Sunday, April 13, 2008

Yorkshire Pudding

The first time I saw Yorkshire Pudding, I said, "That’s pudding?" It didn’t look like pudding to me.
Actually, Yorkshire pudding is a dish made from batter, and it is cooked by pouring the batter into a preheated greased baking pan containing very hot oil and baking at very high heat until it has risen. My impression was that it made me think of Popovers.
One description reads, "When fresh from oven, good Yorkshire pudding is a puffy irregular shaped golden mass, unlike any other baked dish. On standing a few minutes, the surface settles more or less evenly, and when cut the outer crust is tender crisp and the center soft and custardy." Traditionally, it is served with roast beef which is where I first had it at a Carvery. Carvery is like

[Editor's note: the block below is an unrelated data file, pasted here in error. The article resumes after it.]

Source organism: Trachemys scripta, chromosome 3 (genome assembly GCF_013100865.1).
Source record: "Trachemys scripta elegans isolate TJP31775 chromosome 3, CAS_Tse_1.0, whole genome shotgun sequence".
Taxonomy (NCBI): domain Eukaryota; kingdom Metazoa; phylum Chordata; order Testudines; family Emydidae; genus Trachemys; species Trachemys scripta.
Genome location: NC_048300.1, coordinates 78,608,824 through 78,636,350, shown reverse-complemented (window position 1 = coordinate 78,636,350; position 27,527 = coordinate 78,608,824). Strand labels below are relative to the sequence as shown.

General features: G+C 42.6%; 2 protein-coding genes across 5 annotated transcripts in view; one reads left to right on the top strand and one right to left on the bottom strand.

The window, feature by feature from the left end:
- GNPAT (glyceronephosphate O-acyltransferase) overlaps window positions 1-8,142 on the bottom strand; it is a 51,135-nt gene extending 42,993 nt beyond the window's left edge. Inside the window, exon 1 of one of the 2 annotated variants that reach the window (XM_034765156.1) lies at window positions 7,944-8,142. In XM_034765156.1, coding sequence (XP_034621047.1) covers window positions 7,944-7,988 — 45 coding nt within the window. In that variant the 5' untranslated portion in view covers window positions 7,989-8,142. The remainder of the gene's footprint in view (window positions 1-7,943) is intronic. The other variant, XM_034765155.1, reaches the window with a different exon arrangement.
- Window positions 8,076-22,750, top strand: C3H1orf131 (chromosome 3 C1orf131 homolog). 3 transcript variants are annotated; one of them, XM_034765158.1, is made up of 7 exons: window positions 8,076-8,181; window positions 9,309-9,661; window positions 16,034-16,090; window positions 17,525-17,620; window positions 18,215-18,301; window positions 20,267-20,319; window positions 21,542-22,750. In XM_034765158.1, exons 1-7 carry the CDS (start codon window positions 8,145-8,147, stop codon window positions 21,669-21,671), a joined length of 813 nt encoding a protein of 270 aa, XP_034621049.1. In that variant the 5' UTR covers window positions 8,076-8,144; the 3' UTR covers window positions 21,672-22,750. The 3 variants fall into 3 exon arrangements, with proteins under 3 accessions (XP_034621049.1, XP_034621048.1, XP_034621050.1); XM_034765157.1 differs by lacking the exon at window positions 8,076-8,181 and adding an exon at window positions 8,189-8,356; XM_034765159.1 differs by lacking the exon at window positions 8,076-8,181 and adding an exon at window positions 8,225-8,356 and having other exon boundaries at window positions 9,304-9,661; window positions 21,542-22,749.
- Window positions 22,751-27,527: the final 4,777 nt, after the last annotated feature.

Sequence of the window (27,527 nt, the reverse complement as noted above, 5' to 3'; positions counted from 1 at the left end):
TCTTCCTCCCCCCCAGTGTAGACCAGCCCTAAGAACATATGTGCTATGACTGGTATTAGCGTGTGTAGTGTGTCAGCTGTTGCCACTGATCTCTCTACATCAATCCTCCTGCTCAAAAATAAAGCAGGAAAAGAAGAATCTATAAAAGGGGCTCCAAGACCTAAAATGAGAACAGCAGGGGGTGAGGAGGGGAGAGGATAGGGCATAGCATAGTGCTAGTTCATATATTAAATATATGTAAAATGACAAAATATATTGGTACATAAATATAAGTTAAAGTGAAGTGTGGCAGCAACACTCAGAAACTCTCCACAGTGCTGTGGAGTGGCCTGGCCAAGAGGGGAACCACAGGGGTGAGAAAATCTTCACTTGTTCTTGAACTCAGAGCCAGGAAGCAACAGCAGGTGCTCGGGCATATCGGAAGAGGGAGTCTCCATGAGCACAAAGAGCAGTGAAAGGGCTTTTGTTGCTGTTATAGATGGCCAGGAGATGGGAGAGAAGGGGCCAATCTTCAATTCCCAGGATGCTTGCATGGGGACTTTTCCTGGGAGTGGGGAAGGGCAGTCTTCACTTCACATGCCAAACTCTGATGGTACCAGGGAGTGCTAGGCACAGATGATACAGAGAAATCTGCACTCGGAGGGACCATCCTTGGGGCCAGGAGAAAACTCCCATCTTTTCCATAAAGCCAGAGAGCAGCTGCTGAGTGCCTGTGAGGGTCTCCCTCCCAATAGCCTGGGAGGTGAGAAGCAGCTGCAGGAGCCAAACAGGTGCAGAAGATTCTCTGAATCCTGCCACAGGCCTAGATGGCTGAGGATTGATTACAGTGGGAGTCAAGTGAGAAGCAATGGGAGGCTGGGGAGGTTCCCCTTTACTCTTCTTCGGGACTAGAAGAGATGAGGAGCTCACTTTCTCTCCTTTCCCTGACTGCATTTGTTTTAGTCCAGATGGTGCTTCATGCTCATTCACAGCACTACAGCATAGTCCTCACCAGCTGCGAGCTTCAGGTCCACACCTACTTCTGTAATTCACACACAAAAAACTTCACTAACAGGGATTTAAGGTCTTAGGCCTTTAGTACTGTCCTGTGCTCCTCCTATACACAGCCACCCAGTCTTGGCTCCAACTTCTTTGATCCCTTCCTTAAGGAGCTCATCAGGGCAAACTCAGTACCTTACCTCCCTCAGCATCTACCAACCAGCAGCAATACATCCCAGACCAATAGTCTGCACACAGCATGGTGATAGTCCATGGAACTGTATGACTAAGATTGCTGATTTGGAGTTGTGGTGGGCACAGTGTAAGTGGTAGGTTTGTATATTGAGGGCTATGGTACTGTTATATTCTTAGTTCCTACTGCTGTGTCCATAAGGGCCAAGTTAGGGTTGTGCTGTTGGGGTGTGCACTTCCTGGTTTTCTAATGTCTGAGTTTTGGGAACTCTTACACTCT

a Buffet where the meat is carved as you walk past, and there was the Yorkshire Pudding beside the roast beef.
So here for your enjoyment and a taste of England is a Yorkshire Pudding recipe.
Picture is a typical Sunday dinner.

Yorkshire Pudding
3/4 c. flour
1/2 tsp. salt
2 eggs

1 c. milk
4 tbsp. oil
Beat flour, salt, eggs, milk together until very smooth, scraping bowl occasionally. Refrigerate 2 hours or longer. Heat oven to 450 degrees. Measure oil into 8 x 8 x 2 inch square Pyrex pan. Heat for 2 minutes. Pour batter into pan and bake for 20-30 minutes. Do not open door. Serve immediately.
This may be baked in muffin tins, using 2+ T. batter per muffin, with 1-2 tsp oil in each tin before preheating pan to very hot. Wrapped tightly, Yorkshire Puddings freeze and reconstitute very well.

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